I got upfront approval from my Inanna Editor-in-chief, Luciana Ricciutelli, and our publicist, Renée Knapp. I’m always aware that I represent Inanna and I wanted to make sure that the project didn’t devalue or cheapen the Inanna brand. The idea was very well received! Renée called it ‘fiercely feminist’ and Inanna’s support for the project is amazing!
I also chatted to two very dear young friends of mine who were immediately supportive of the idea. They gave me a lot of helpful practical tips and sent me all kinds of links to similar projects. (Thank you, Samia and Colin!)
I’ve always been a diarist, a documenter of my life, in one way or another. And when I sat down and filled out my calendar for 2019, I was overwhelmed by the amount of events and activities lined up, not to mention all the behind-the-scenes promotional work and the writing! I couldn’t think of a better way to track the year – and it’s important to me to track things! This year does have more events going on than usual, which added to the impetus for the project. For example, there was the Italian trip for the launch of Una furia dell’altro mondo by Le Assassine in Milan (and I thank the Canada Council for the Arts for the travel grant, or I would never have been able to go) and there’s the upcoming NYC trip to ThrillerFest for which I am tremendously excited!
Were you daunted by the scale of WFAY when you started? How has the time commitment been for you?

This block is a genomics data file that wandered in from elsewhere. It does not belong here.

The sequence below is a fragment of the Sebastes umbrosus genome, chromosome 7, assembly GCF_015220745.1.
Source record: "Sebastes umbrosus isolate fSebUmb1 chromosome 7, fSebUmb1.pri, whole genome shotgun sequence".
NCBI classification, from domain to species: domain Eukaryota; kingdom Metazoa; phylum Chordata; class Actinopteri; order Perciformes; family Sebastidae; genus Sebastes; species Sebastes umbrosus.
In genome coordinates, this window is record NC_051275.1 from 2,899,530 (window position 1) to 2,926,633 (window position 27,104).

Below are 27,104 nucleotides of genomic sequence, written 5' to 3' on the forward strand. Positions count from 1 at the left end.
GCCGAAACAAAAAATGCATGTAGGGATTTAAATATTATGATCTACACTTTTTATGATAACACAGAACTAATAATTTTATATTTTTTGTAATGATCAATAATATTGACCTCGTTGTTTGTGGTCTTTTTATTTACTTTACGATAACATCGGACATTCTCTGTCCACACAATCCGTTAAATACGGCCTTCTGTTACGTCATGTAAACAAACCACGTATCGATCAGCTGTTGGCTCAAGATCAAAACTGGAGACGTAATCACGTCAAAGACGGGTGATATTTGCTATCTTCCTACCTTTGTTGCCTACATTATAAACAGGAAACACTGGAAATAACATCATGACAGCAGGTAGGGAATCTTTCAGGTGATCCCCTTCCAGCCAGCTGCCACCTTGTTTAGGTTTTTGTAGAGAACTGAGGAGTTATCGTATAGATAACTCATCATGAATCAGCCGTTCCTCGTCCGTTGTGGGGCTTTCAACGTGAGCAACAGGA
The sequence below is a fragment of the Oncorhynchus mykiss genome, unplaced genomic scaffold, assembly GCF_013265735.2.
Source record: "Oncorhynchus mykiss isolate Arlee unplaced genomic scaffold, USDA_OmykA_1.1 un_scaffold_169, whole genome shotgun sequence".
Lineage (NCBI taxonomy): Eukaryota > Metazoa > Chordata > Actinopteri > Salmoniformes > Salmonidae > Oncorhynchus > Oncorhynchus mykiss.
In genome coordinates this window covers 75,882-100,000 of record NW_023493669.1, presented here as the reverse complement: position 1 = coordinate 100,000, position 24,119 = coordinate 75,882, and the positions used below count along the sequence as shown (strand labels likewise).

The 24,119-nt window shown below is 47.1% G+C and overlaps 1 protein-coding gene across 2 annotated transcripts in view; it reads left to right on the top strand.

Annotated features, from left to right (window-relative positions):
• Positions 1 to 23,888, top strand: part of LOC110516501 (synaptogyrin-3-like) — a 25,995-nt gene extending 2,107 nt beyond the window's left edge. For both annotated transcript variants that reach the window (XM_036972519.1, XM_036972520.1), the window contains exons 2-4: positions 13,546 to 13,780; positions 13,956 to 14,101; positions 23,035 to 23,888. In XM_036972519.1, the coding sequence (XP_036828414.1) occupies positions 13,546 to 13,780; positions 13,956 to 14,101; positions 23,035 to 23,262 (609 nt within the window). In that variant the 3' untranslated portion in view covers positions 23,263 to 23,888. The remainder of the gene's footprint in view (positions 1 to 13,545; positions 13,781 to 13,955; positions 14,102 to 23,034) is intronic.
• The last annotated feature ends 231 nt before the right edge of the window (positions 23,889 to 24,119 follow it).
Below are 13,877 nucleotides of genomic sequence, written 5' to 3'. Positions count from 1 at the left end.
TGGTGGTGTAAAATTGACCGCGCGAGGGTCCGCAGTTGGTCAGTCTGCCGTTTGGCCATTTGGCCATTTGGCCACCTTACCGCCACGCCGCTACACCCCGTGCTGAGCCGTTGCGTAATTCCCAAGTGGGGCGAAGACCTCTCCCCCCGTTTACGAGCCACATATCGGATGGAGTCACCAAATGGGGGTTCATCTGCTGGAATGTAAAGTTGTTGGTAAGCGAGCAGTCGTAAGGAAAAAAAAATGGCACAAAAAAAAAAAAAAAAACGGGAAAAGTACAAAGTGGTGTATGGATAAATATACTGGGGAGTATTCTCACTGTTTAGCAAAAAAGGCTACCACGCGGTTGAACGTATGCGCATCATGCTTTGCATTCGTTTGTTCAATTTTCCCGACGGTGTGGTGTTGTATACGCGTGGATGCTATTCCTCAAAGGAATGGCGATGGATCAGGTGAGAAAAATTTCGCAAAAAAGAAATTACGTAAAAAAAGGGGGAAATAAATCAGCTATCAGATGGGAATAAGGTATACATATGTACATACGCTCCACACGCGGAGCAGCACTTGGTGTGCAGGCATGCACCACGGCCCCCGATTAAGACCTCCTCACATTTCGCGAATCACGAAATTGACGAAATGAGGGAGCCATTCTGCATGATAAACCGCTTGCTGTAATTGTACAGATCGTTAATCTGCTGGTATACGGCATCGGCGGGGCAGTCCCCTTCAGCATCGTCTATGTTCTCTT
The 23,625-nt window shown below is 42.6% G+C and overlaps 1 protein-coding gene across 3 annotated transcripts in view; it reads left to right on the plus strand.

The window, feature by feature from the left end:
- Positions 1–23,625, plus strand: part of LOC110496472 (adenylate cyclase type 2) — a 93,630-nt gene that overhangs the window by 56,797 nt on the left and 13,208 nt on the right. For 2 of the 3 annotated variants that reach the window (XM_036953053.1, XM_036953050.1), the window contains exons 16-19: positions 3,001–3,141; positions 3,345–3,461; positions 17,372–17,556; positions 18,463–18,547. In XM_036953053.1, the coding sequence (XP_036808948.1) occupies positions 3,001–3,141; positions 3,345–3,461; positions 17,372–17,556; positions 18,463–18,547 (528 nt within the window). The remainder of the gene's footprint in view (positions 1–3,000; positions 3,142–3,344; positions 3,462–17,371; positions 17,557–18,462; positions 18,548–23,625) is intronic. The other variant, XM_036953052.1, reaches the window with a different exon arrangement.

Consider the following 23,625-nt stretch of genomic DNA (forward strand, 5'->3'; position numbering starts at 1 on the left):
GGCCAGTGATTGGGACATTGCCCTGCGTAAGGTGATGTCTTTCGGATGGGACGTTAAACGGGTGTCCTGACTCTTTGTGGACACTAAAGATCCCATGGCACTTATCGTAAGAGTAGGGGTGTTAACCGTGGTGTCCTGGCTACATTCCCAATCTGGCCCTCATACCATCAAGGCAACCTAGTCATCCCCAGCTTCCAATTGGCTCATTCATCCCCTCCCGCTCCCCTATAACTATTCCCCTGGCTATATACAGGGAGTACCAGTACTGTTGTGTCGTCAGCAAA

Yes, it’s more stressful and time consuming than I had imagined! But it does depend on the video. I use iMovie which is a very simple program to use. I keep meaning to try Adobe Premier Pro for a more polished look but I haven’t found the time to learn a new program. A post constructed from a bunch of videos takes longer to produce than a single narrative. I upgraded my phone as my little one couldn’t handle the work load and I’m learning new technical tricks too.
In terms of an itinerary, I planned to follow the calendar of events and chat about things that came up in between. At times, when there are a few consecutive events that follow one other very quickly, I worry that people will wish I’d just shut up! Social media is such a tricky beast and I’d hate to b seen as the the equivalent of billboard advertising spamming a landscape.
One of the things WFAY does is clear up misconceptions. What are some of the most common misconceptions about the writing life, do you think?